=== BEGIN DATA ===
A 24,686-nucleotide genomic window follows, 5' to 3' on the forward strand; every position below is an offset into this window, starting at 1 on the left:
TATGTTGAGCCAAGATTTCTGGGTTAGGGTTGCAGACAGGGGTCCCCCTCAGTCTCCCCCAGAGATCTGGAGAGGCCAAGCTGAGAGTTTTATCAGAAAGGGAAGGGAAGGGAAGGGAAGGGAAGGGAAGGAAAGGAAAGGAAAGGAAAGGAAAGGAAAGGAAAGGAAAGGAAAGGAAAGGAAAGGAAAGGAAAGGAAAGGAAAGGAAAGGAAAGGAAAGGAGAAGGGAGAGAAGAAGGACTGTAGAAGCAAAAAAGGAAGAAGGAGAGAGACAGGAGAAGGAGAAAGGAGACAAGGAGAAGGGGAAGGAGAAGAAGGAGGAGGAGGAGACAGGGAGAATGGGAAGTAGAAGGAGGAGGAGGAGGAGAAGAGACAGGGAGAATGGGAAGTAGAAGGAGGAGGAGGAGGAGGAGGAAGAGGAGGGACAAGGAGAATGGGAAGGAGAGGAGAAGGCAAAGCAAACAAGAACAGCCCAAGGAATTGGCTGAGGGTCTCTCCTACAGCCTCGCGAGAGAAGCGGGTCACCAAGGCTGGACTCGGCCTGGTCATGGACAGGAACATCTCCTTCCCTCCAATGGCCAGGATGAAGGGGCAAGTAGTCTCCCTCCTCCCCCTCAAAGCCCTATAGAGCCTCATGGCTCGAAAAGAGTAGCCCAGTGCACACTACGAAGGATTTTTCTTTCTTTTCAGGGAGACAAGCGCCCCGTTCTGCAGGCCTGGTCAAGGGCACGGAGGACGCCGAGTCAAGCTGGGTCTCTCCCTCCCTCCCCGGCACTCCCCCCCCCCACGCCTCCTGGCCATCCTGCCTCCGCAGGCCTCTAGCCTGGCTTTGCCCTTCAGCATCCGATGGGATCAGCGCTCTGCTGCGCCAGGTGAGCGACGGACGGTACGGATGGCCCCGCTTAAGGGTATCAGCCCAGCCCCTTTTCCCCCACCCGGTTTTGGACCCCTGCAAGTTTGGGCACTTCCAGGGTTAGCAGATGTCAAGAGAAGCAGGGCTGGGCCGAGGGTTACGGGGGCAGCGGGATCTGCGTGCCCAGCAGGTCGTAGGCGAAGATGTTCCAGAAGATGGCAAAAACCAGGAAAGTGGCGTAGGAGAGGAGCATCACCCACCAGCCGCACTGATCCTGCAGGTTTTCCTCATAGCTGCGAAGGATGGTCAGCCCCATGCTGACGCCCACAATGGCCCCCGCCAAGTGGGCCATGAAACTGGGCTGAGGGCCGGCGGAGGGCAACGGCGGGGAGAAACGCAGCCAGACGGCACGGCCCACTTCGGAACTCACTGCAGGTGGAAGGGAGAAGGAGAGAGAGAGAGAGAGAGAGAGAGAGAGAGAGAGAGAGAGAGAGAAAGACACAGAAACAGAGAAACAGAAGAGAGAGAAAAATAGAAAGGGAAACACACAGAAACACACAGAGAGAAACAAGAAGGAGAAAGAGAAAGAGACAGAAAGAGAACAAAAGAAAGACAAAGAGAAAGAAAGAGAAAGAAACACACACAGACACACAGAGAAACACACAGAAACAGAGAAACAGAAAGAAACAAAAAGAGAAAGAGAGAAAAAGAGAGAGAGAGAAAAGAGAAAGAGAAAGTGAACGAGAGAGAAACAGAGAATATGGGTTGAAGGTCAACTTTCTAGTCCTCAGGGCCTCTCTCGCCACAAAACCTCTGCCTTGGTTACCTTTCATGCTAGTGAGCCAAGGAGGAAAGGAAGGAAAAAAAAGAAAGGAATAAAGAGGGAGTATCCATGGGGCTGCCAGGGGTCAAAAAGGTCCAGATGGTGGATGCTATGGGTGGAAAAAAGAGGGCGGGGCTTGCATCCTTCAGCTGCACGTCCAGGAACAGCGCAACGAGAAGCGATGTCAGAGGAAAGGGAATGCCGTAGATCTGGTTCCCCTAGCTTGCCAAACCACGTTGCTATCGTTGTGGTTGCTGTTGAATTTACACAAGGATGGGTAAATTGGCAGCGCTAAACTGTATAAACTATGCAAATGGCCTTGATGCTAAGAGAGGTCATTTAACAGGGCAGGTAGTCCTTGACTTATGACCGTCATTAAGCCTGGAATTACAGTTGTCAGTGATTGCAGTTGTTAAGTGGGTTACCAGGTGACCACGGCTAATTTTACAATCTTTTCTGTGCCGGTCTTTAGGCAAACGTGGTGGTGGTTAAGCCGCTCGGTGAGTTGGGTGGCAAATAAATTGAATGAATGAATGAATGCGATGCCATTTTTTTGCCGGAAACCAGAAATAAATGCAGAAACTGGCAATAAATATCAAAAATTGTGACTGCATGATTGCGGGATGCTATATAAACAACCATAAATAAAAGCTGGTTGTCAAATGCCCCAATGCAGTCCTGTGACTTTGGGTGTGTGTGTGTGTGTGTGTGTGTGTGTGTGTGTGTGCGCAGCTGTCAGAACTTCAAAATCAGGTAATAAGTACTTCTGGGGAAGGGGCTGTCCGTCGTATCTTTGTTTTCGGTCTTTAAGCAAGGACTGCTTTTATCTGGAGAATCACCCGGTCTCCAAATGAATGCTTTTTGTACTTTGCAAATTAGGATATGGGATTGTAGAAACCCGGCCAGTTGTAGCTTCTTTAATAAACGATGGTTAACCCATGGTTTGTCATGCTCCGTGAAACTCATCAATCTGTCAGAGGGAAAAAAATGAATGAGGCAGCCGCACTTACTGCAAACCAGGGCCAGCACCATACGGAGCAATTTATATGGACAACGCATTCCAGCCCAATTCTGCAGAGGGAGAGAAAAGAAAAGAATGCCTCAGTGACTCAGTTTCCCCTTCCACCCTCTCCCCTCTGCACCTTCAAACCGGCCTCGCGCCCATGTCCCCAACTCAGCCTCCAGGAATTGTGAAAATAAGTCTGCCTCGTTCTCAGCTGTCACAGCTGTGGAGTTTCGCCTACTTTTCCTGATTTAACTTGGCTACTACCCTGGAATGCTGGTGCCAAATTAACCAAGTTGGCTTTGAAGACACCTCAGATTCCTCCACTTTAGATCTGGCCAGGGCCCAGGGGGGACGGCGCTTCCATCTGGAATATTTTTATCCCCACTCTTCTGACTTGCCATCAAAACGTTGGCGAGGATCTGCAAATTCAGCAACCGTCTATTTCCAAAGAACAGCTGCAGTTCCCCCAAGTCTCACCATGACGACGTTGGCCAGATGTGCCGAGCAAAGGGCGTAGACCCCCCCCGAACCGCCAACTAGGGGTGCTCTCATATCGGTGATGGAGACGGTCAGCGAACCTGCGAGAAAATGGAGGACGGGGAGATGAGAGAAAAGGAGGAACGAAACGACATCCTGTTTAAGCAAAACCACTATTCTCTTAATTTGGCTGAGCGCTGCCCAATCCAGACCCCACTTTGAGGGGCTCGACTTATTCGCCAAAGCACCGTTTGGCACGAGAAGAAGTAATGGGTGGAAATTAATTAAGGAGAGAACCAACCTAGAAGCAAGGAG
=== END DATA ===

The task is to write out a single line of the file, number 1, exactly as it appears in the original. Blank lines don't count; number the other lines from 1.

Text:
A 24,686-nucleotide genomic window follows, 5' to 3' on the forward strand; every position below is an offset into this window, starting at 1 on the left: